What advice would you give to a student looking to enter an executive MBA program? I had just given birth to my second daughter and was barely surviving from nursing her. My husband asked me one day why I wasn’t applying, because we both knew I always wanted an MBA. I was taken aback by this question and almost offended! I told him I’d need a minute since I had just delivered a baby, so was a bit busy! He chuckled and said something I will never forget, and I think of every time I question myself when taking a step forward: “Why are you pretending you already got in?” Boy, what a question! This single phrase made me realize I am my own biggest obstacle. I was saying no to my own application before I even give myself a chance. So, to anyone considering applying, give yourself a chance. Let someone else say no, if they must, and only make a decision when you have an offer in front of you. Choose to be your own cheerleader, not an obstacle.
For those already in the program, the more you give to the program, the more you will get from it. And, it’s only two years, so don’t blink for too long! You’re going to miss this before you know it!
What is the biggest myth about going back to school? The biggest myth is the management of “school life”, and that you won’t have the patience to sit in a classroom for long or make new friends or keep up with homework or exam preparations.
Yes, it is different than the regular routine for many executive MBA candidates. However, managing these different priorities is not nearly as impossible as it may seem! The classes are with like-minded, hand-selected, amazing individuals who are there to learn just like you.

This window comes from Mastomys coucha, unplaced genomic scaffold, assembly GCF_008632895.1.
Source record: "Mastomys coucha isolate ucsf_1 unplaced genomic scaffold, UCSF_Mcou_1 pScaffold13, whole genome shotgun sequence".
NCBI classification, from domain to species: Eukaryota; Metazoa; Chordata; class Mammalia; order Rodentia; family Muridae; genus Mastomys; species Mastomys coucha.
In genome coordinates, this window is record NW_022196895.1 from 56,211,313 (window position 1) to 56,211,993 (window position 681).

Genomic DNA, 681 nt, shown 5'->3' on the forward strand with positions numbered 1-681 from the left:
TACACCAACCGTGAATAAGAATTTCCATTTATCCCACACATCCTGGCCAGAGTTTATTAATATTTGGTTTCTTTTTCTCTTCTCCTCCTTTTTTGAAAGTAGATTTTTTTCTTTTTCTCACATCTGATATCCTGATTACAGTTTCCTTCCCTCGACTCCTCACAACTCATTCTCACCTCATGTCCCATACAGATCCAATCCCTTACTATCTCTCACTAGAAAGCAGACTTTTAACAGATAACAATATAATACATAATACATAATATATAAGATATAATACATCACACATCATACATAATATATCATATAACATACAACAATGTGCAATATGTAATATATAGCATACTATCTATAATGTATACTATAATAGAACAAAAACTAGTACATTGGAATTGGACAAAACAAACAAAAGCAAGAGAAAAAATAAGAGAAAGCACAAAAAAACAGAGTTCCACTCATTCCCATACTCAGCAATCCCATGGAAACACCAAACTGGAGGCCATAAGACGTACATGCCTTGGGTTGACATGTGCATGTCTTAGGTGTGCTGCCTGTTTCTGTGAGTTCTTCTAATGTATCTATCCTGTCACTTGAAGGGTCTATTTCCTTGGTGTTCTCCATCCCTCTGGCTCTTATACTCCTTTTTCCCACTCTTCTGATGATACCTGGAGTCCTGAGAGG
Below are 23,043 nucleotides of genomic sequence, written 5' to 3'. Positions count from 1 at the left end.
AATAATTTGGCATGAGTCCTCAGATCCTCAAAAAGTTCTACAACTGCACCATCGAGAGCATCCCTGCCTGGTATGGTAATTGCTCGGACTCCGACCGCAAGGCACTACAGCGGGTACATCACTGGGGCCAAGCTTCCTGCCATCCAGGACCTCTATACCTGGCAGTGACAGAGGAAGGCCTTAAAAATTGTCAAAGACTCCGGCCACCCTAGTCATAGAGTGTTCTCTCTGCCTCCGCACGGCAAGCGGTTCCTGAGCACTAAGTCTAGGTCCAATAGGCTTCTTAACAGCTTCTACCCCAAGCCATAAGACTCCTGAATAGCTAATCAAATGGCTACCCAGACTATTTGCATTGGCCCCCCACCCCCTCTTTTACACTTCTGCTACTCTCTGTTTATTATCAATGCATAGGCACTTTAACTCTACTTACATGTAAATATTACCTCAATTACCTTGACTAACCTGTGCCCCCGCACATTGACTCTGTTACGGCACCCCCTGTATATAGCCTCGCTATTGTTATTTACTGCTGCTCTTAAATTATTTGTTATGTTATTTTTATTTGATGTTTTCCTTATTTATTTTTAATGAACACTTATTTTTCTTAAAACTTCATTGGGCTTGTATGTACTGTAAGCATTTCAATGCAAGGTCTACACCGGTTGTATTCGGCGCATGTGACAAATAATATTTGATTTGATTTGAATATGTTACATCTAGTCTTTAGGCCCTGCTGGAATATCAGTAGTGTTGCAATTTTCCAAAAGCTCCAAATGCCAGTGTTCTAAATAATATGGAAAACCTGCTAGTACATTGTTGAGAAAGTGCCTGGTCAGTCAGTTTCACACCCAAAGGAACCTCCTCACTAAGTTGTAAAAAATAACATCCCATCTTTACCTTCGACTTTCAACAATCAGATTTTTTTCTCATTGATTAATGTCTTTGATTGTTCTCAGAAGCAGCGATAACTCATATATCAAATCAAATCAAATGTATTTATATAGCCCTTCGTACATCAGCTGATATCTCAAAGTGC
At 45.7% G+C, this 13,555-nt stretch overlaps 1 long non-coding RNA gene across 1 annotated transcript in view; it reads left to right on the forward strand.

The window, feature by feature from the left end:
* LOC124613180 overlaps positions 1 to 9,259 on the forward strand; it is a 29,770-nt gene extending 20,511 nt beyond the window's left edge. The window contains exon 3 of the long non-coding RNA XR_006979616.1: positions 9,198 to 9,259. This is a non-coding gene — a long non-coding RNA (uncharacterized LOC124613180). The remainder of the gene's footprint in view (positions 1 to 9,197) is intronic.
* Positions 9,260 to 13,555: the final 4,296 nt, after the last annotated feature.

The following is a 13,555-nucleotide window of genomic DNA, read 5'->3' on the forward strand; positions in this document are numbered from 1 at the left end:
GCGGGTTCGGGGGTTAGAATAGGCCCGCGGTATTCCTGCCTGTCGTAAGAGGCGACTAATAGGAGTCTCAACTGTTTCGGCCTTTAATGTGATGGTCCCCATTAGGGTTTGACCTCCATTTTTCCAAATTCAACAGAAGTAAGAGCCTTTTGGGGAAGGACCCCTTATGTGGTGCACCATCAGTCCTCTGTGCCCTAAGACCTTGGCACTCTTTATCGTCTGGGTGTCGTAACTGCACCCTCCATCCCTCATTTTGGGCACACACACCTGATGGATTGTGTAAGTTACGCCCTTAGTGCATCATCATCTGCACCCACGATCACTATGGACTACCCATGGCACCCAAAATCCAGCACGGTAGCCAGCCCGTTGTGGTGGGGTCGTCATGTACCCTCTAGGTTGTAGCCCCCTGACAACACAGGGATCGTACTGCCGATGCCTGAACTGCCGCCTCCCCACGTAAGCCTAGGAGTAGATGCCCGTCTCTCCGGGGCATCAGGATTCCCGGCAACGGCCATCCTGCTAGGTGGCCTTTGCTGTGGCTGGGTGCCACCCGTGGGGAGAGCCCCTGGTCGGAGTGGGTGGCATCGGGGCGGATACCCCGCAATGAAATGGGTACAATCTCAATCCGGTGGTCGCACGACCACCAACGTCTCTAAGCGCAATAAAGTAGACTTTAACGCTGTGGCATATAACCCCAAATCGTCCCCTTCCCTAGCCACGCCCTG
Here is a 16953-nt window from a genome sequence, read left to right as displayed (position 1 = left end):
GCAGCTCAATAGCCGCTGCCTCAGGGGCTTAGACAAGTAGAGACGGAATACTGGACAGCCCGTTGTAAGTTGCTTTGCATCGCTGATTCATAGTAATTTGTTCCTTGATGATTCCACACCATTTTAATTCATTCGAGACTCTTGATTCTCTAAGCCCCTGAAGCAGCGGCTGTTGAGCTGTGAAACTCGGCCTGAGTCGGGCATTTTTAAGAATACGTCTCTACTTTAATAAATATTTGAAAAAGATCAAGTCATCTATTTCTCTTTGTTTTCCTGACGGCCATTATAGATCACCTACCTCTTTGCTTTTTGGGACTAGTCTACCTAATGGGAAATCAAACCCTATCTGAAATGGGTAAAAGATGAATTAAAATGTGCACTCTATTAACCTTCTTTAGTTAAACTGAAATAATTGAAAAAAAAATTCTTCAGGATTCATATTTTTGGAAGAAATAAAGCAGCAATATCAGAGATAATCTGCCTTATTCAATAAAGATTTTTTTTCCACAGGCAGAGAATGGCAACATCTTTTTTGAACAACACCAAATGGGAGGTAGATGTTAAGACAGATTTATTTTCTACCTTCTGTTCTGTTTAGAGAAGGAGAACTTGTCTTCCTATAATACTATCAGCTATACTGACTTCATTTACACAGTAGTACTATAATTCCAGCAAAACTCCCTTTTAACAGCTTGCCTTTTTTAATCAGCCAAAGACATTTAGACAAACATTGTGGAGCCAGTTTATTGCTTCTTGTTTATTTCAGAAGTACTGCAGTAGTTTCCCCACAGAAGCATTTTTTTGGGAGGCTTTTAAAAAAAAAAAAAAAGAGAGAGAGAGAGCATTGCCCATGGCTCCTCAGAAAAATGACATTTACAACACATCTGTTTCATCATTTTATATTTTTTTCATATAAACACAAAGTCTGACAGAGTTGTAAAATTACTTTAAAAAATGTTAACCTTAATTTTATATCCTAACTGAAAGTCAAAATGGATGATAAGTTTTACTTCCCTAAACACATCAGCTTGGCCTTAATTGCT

The executive program has learning formats and enhancements designed for the executive candidate. Throughout class, strategic breaks are planned for recharging (with snacks!) and networking. Every homework assignment is a chance for you to reflect on and practice frameworks and concepts from class. Every exam ensures you’ve absorbed content that you will use right away, at work.
This program becomes an indulgence of an experience – somewhere your employer and family does not need you for a weekend and you are fully engaged in learning, exploring, and growing. It’s a privilege and creates the most crave-able of journeys if you open your arms and soak it all in while it lasts.
What was your biggest regret in business school? To be honest, I studied hard, I networked hard and spent time enjoying my classmates inside and outside of the classroom. I don’t think I could regret a single day!
I do have a couple more months before I graduate and I think I will spend more time meeting with our professors and faculty – especially ones who have transformed me as a leader – to thank them, sincerely, for investing their time and heart into this program (and me).
Which MBA classmate do you most admire? I have learned something from everyone I have met in class. My classmates were a priceless part of my Kellogg journey. These friends never fail to encourage or challenge me, give me new ways to think or new ideas to consider and of course, make me a better person and professional, every day. And someone I consistently learn from and admire is Jennifer Cruz. She is a mother, wife and VP at Discover Financial Services. I am drawn to her because of her ability to articulate effortlessly, build relationships easily and contribute to classes with a clear, concise, inclusive and yet tremendously different opinion than I would have for any particular topic.
Jennifer makes me think and see things differently – and as I’ve gotten to know her better, we realize we are able to build upon each other’s ideas cohesively and in fun, interesting ways – which is exactly how diversity of thought could play out successfully, anywhere! What’s amazing about Jennifer is that, apart from being incredibly smart, she is absolutely funny, down to earth and very generous as a human being.